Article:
Monday, July 20, 2009
I have been blessed with the ability to read and ride. Others may have suffered from motion sickness, but whether from luck or pure motivation, I have never felt any of the adverse effects of car sickness. In fact, I could read while turned backwards if the need arose.
During my fourth and fifth grade year, our family moved from Florence, Alabama, our hometown, to Columbia, Tennessee, a little more than an hour away. I can clearly remember making the ride with my family while reading one of the Pippi Longstocking books. I recall reading so late that I had to hold the book close to the window and read from streetlight to streetlight. I believe I was reading Pippi Goes on Board; I do know that something happened involving her father, making me grateful for the darkness which hid my tears.
In my adult life, I'm fortunate to have a husband who doesn't mind driving. When I read as we ride, I can usually multitask enough to carry on a conversation, dole out Krystal burgers, and operate the CD player or iPod. I am at least better company reading than sleeping.
This past weekend, we traveled back to Florence from North Carolina for a family reunion of my mother-in-law's family. We had last spent time with this group eleven years ago, just a couple of months before her death. Because of the talents and vast storehouse of memories of the different generations, we shared stories and photographs, as well as slideshows and CDs. In more of the one-on-one conversations, I found that the conversations often turned to my favorite: What are you reading?
This week I read Carlos Ruiz Zafon's new novel The Angel's Game. Like his early novel, Shadow of the Wind, this book was set in Barcelona. The Cemetery of Lost Books, introduced in Shadow, also made an appearance in this book, but otherwise the the plots didn't intertwine. As Zafon moves his characters through the city, as well as on a couple of journeys away from the city, I was reminded how clearly he establishes his settings. Although much of his earlier plot has escaped me, I can still conjure up specific places in the book. I suspect the same will be true of The Angel's Game. He does create a protagonist I loved, David Martin, and an evil antagonist. The woman David loves is tragic and intriguing, but my favorite character, the other woman he loved was perhaps my favorite character.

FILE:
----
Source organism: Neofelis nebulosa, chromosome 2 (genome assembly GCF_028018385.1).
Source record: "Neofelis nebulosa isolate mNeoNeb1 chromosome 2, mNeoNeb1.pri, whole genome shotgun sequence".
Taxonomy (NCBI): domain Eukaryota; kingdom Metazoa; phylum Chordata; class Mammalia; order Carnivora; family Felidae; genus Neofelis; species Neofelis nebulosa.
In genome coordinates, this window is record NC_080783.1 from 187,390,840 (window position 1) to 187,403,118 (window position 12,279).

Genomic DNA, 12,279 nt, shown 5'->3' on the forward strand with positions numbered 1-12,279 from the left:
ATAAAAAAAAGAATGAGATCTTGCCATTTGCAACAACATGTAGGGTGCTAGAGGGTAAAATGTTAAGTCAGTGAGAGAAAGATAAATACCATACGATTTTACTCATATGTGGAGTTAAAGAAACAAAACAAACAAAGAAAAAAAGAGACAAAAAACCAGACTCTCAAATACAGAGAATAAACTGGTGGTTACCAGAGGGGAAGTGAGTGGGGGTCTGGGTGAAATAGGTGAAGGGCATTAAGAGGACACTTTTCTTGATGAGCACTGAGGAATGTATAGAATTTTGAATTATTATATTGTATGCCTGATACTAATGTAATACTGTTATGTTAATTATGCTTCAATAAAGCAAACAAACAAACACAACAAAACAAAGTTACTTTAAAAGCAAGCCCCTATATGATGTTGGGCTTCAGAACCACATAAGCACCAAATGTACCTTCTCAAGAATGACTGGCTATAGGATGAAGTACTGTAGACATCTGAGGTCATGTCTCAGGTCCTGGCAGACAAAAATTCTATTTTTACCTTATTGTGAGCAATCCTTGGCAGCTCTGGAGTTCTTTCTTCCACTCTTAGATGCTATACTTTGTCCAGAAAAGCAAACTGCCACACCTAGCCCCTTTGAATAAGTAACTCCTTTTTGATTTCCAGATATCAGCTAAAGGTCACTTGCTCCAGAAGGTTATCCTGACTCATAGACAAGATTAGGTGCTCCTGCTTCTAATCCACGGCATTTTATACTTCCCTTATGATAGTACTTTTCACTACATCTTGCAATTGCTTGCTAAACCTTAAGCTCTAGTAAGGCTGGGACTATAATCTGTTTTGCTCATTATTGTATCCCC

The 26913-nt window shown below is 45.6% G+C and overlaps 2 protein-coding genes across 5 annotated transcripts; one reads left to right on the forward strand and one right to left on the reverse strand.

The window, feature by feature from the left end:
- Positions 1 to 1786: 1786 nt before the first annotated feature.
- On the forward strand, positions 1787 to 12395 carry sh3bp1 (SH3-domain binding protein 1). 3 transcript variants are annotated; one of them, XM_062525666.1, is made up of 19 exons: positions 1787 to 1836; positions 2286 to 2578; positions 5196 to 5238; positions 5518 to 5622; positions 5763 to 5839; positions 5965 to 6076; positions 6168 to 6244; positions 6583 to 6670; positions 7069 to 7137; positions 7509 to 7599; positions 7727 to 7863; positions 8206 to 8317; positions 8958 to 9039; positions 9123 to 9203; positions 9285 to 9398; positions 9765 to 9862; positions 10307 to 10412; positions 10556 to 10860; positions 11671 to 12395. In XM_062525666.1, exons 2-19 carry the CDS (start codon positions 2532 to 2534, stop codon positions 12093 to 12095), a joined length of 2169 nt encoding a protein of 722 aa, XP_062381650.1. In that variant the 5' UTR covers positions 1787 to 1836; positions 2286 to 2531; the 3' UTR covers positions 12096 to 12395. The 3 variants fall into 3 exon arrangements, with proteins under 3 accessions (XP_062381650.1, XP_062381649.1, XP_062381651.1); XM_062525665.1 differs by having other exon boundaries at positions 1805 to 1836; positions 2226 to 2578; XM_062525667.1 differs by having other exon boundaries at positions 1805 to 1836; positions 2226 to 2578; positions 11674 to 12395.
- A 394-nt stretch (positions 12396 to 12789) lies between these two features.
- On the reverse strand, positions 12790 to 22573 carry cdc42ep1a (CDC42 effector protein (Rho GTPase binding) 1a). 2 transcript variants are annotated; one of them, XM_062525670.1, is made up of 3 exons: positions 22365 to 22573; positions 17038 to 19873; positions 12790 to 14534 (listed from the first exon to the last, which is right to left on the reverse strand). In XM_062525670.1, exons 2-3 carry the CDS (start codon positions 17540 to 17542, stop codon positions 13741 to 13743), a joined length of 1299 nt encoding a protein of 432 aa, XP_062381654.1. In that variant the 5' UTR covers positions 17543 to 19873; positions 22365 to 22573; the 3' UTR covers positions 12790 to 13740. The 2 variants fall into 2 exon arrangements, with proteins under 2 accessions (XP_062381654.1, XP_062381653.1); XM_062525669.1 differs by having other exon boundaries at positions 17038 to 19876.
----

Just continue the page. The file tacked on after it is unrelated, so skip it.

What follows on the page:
Martin becomes a writer because of the encouragement of several individuals, one a bookseller, and another a wealthy man with whom David has a complicated relationship. Martin is encouraged to help a young aspiring woman to learn to write by allowing her to work as his assistant. He becomes a mentor and a friend under some of the most challenging circumstances.
I already know I will pass this book along, just as surely as I know I will read this book again. Zafon using elements of mystery and magical realism to weave a story that never ties up into a neat finished package. Last night, though, making my way back home, riding shotgun and entertaining my two grandchildren who rode in the backseat, the closer I came to the end of the book, the more I hoped for enough remaining daylight to reach the end. I made it.